This is a bit of a necropost, and I wonder whether the OP is still interested.
But anyway since a lively discussion has been rekindled.
Simpler than a bridle is using a bow cleat with the snubber offset to one side. In my experience that will put some wind load on that side of the boat and dampen "dancing" at anchor.
Some people will run another line from a midships cleat and attach this to the snubber with a rolling hitch, to increase this offset. You then have an infinite range of adjustment for your angle to the wind, and you might find a sweet spot where the boat lies stably. I've never tried this (a certain amount of dancing at anchor doesn't bother me) but it sounds like a good technique.
That being said, I have never been at anchor on any sailboat that didn't dance at anchor. You shouldn't expect perfect stability. To get much better stability than you have now you will need some kind of riding sail (one of the advantages of ketches).
I recently anchored in a storm where I became concerned about chafe on the snubber. I ran the snubber over the second bow roller and belayed it to a dockline which I tied between the two bow cleats
. It worked well since the roller took out the chafe. The central pull of the snubber did increase "dancing" slightly, but it was worth it not to worry about the snubber chafing through in the night.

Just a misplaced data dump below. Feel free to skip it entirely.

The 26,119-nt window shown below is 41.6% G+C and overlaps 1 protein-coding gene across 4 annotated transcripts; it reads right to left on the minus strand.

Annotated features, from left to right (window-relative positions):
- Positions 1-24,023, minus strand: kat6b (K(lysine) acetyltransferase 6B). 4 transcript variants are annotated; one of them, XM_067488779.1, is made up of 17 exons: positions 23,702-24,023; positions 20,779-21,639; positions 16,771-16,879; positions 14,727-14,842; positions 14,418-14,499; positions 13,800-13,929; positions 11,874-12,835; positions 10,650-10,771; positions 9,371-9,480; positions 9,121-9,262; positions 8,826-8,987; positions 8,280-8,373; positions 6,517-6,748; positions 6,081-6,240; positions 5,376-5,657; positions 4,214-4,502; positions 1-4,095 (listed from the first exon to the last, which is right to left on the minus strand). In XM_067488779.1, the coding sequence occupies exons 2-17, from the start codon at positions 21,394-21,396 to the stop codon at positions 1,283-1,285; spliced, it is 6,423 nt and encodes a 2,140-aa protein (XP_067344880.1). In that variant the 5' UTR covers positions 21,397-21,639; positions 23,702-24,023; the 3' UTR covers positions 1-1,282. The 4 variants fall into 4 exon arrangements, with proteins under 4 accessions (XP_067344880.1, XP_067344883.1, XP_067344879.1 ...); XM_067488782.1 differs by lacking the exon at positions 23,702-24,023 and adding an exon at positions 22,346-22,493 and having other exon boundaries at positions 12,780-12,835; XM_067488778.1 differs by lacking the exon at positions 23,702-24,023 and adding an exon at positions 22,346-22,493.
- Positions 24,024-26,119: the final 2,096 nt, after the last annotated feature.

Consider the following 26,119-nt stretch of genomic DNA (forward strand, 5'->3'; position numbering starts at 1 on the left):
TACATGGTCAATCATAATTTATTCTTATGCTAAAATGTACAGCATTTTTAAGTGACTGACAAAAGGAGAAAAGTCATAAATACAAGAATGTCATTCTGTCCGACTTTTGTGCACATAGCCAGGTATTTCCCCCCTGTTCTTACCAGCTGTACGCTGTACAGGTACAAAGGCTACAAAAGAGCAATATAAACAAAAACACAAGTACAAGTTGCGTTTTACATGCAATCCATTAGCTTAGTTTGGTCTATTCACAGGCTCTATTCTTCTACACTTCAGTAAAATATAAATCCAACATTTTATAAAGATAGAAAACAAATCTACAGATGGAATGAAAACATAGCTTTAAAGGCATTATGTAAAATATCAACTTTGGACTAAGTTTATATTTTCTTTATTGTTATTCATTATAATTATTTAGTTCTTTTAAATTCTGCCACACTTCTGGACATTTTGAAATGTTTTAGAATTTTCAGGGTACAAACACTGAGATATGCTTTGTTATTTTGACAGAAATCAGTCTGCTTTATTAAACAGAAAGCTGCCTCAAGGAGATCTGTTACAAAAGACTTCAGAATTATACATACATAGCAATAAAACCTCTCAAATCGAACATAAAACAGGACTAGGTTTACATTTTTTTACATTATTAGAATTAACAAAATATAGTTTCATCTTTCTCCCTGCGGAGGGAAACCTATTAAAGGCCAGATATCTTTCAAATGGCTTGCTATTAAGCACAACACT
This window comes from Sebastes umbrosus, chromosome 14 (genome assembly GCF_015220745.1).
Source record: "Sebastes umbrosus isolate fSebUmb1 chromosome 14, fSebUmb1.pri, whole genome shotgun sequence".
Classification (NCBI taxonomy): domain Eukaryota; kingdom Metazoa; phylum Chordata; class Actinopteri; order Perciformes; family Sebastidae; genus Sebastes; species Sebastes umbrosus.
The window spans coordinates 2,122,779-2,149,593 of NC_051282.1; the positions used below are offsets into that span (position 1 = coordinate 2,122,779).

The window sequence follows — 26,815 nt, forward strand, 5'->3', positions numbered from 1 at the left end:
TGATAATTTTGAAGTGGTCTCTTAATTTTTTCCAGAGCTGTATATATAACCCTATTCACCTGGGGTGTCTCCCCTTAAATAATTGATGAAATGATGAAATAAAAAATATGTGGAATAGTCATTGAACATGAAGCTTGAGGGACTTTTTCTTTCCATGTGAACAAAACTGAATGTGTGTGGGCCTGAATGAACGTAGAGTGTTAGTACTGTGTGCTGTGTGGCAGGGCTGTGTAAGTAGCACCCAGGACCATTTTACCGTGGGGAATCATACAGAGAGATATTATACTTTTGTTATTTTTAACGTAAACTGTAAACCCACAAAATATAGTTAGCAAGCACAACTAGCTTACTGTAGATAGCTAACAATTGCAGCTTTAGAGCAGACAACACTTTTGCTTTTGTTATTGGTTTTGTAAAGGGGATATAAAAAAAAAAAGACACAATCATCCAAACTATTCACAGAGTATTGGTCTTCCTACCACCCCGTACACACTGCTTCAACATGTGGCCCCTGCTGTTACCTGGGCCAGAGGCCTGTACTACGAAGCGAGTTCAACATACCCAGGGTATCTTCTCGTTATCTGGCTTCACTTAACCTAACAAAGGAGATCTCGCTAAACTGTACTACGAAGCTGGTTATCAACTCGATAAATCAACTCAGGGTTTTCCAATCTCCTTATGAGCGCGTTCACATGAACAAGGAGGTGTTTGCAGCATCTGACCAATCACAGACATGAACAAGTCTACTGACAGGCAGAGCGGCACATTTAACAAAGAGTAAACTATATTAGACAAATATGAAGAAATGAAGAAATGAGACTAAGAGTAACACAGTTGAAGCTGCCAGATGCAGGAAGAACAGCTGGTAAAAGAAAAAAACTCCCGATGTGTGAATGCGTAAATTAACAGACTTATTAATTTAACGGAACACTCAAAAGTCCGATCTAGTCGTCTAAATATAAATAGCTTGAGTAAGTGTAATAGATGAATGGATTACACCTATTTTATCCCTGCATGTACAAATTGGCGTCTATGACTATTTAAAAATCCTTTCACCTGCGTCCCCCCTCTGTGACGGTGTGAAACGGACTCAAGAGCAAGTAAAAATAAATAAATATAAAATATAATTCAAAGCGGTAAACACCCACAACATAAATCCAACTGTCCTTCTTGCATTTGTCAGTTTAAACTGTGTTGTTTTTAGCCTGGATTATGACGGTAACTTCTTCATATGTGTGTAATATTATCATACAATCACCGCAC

As to knots, I can't imagine why anyone would use a complicated and difficult to untie know like a Prussik for this purpose. The rolling hitch, in my opinion, is just made for this application. As someone mentioned, it provides you with a virtual splice to chain, which miraculously does not bind when you need to untie it. It seems to me that the gentle angle of the rope
inside the knot, which comes from the fact that it is assymetrical, would make it stronger than a Prussik, which makes the rope
pull over at a very sharp (and therefore weak) angle, IMHO.
If you are at all nervous about its strength (I don't know why you would be, but suppose), you can add a turn at the bottom, and you can add a half-hitch at the top. I sometimes use the extra turn at the bottom when I want more friction, usually in low tension applications like hanging my headsail sheets
from shrouds when the boat's not going to be used for a while. But that's for more friction, not more strength, and I've never had a totally normal rolling hitch slip or fail under any circumstances, including cases where the rope itself parted from strain. Along with the bowline I think it's THE essential nautical knot.